Ryan Liam: It was all spur-of-the-moment. Realizing that I didn’t like the way things looked with album covers and with track listings, it was all spur-of-the-moment.
Tone Madison: This year, the very first day of 2021, you released the Scavenger EP. Whenever an artist releases something on the first or last day of a given year, there seems to be some indication of layered meaning or significant intention. Was that the case for Scavenger?
Ryan Liam: I don’t think it was super intentional, other than liking the idea of trying to release on holidays. I didn’t really follow my own rule for the last one. I like holidays. Days off. Usually I’d make music [during those times] at home and that’s why it coincides with holidays!
Tone Madison: Your output so far seems to have a focus on meticulous layering as a way to build memorable atmospheres, whether that’s through ornamental flourishes or the way some of the instrumentals get cut up and assembled or reassembled. How do you typically build your songs?
Ryan Liam: I’m so attracted to the idea of melody with nothing and then adding either a bass line or chords. I think in loops a lot and I think in chords a lot. When you’re looping something, it gets boring to not have layers. I think about it in terms of producing layers of paint on a painting, where you start with a base layer and then just keep adding layers. So for me, it’s usually chords first, then melody. Then I’ll tinker around with the melody alone. I’m super excited about melodies. That’s what gets me going.
Tone Madison: Do you have anybody guesting on either of these new EPs or is it all you?
Ryan Liam: It’s all me. It’s all on the computer. I’m surprisingly not tech-savvy. I use an old program and sort of just draw in a lot of fake instruments that sound real. [The program is] FL Studio, I think 6? I think it’s from the 2000s or something [the drums for Story were generated in GarageBand].
Tone Madison: Are all of what’s on your records computer-generated tracks or are you playing some instruments?
Ryan Liam: [I’ll play] guitar, ukulele, and a lot of the time I’ll sample keyboard sounds or bells, accordion, then turn it into RAWMidi stuff and use that!
Tone Madison: Lyrically, Story plays around a lot with the concept of searching, whether that be for answers or a destination, while Scavenger seems to fixate on navigating the ennui of young adulthood to create meaning. Do you approach individual projects with an idea or theme in mind for narrative structure or does it form over the course of putting those collections together?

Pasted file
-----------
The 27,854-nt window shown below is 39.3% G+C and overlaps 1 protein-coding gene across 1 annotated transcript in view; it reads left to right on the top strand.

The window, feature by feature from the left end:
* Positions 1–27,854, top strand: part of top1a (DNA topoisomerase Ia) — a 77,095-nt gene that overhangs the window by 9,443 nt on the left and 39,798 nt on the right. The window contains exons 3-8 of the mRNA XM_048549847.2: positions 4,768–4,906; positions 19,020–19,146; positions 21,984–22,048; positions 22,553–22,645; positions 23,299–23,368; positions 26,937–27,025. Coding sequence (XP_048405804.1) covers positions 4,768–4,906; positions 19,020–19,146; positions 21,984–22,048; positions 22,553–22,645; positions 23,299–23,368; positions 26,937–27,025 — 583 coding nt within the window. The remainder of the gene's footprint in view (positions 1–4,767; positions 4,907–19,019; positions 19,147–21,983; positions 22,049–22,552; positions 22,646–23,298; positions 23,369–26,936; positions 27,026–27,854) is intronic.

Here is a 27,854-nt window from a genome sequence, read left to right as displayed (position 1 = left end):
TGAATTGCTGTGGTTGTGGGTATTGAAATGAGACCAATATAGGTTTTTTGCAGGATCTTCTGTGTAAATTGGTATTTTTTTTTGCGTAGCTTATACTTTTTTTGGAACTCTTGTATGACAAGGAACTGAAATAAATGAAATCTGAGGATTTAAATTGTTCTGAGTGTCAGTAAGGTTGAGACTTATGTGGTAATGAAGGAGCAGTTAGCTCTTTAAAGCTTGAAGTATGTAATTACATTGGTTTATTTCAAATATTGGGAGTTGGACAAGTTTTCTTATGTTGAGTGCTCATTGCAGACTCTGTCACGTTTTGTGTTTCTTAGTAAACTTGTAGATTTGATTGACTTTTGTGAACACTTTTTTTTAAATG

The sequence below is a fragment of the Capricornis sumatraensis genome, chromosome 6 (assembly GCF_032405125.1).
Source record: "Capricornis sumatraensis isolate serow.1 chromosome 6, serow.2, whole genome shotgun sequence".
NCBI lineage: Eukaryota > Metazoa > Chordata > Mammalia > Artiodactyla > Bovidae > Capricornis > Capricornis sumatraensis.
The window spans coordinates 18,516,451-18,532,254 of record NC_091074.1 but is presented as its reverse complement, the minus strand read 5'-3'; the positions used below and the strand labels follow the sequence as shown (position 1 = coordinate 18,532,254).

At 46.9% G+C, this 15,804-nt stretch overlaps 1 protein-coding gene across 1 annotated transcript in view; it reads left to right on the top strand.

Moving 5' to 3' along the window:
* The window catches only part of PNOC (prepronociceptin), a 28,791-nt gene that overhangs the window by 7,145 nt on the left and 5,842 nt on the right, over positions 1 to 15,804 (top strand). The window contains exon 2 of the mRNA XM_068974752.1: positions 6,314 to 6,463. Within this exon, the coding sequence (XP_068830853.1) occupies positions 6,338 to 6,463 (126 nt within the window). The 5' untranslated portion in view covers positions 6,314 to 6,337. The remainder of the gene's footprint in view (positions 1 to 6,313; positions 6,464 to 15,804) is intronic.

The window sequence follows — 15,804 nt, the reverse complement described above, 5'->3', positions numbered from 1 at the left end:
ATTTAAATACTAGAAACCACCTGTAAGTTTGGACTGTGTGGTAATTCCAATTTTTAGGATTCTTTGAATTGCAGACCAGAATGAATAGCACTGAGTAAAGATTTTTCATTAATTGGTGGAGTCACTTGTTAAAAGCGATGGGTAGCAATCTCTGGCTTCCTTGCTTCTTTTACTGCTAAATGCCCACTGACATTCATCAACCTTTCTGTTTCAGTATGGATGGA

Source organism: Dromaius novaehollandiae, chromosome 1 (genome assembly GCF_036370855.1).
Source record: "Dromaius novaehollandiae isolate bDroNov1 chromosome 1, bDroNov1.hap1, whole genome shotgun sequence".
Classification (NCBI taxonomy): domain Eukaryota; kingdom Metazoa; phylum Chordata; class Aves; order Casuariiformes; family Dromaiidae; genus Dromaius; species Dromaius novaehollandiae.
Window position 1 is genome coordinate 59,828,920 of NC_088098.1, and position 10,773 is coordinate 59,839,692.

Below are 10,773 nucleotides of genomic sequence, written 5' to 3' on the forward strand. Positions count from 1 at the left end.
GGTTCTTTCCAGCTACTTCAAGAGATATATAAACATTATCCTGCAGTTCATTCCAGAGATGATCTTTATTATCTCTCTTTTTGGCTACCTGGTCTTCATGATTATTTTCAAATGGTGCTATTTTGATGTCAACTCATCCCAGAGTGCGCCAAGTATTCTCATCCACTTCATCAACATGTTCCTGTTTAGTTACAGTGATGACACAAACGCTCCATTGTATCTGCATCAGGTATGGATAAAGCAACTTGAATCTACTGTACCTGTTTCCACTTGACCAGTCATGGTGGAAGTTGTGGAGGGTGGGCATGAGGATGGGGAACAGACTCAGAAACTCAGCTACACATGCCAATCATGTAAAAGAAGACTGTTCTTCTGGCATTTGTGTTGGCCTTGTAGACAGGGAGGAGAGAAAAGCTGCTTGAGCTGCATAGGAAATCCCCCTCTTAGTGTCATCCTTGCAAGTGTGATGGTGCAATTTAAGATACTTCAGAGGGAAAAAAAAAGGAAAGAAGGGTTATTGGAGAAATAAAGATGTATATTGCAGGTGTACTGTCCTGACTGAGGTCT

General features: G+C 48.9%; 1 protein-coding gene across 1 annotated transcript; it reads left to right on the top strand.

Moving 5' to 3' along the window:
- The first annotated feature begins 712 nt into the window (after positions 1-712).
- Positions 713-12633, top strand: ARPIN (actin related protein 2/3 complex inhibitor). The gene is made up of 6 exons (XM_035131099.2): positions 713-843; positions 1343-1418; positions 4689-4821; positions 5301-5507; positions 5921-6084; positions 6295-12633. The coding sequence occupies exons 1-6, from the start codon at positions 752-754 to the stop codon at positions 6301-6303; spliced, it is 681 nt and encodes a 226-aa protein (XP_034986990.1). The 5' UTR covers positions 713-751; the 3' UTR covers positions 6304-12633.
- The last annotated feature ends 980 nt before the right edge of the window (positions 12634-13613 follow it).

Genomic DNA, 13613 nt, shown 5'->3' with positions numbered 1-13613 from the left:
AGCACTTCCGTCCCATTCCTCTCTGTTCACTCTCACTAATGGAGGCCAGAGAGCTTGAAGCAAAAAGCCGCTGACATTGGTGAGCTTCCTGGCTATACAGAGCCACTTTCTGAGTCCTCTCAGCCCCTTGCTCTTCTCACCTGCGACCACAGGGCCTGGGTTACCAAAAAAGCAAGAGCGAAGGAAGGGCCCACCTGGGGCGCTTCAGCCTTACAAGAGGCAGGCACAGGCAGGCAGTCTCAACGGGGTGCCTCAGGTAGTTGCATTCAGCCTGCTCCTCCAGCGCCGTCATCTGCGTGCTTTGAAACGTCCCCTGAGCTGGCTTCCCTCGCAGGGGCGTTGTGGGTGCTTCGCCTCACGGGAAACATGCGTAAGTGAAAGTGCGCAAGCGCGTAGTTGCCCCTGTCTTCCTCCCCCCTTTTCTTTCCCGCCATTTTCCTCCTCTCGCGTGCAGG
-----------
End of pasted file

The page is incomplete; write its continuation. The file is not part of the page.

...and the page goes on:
Ryan Liam: Usually I have a working orbit of songs that I could use on a project, through sort of daily songwriting. I whittle that down to the ones I like the most and [select which] to produce. Sometimes those are songs from the past that might have come to me in that month. On one of the recent EPs, the least recent song idea was from 3 years ago. The melody was from three years ago but it didn’t have lyrics so it was like a Frankenstein thing. So, to answer ‘Do I have a thematic idea going in,’ no. It all sort of emerges as I go. When you’re living life, you have things going on and you express that cathartically.
Tone Madison: The way you put together your releases sounds somewhat in keeping with the traditional model of putting together records by selecting from an album pool to create the most cohesive or coherent record possible. Over the course of making, writing, and producing those last few records, what’s been the most instructive thing you’ve learned?
Ryan Liam: I’m all about learning and totally into challenging myself. I’m learning more about structure. How to follow rules. Create patterns that don’t drone on forever but are succinct and get something across, so not to the point of nothing. I’m really drawn to structure right now and I really want to learn more about whether, like, something is a 12-bar structure and finding little ways to subvert that sometimes. I don’t have any formal training so it’s all like learning [by trial].
Tone Madison: Was there anything else you wanted to express or expand on?
Ryan Liam: I don’t know if it’s embarrassing to say or not but I’m always looking to collaborate. I jam with some people sometimes but I’ve lived here my whole life. I’ve found that Madison’s music scene may be, I don’t know, it’s sometimes hard to connect to people. I just want to encourage everyone to collaborate.